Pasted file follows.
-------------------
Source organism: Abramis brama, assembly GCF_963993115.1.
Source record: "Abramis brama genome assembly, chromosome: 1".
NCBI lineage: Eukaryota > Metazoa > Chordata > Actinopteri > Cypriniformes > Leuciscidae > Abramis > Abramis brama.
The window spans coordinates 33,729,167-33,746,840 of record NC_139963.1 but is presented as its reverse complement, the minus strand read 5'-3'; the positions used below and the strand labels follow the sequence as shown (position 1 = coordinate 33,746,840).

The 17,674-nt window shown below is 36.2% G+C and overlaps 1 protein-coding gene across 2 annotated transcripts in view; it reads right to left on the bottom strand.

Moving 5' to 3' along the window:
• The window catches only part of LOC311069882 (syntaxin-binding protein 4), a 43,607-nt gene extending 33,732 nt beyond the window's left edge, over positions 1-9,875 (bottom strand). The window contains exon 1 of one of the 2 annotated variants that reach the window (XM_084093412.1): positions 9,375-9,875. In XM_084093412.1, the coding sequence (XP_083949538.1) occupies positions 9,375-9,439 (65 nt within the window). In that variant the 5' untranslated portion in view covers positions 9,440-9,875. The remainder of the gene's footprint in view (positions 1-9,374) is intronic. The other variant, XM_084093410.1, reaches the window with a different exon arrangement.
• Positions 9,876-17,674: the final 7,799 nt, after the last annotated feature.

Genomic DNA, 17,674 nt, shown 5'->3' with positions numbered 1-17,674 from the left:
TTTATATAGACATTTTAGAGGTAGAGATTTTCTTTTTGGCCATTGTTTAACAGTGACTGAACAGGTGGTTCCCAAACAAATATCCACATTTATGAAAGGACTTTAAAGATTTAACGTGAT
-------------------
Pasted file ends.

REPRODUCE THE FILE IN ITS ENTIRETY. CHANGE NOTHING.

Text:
Source organism: Abramis brama, assembly GCF_963993115.1.
Source record: "Abramis brama genome assembly, chromosome: 1".
NCBI lineage: Eukaryota > Metazoa > Chordata > Actinopteri > Cypriniformes > Leuciscidae > Abramis > Abramis brama.
The window spans coordinates 33,729,167-33,746,840 of record NC_139963.1 but is presented as its reverse complement, the minus strand read 5'-3'; the positions used below and the strand labels follow the sequence as shown (position 1 = coordinate 33,746,840).

The 17,674-nt window shown below is 36.2% G+C and overlaps 1 protein-coding gene across 2 annotated transcripts in view; it reads right to left on the bottom strand.

Moving 5' to 3' along the window:
• The window catches only part of LOC311069882 (syntaxin-binding protein 4), a 43,607-nt gene extending 33,732 nt beyond the window's left edge, over positions 1-9,875 (bottom strand). The window contains exon 1 of one of the 2 annotated variants that reach the window (XM_084093412.1): positions 9,375-9,875. In XM_084093412.1, the coding sequence (XP_083949538.1) occupies positions 9,375-9,439 (65 nt within the window). In that variant the 5' untranslated portion in view covers positions 9,440-9,875. The remainder of the gene's footprint in view (positions 1-9,374) is intronic. The other variant, XM_084093410.1, reaches the window with a different exon arrangement.
• Positions 9,876-17,674: the final 7,799 nt, after the last annotated feature.

Genomic DNA, 17,674 nt, shown 5'->3' with positions numbered 1-17,674 from the left:
TTTATATAGACATTTTAGAGGTAGAGATTTTCTTTTTGGCCATTGTTTAACAGTGACTGAACAGGTGGTTCCCAAACAAATATCCACATTTATGAAAGGACTTTAAAGATTTAACGTGAT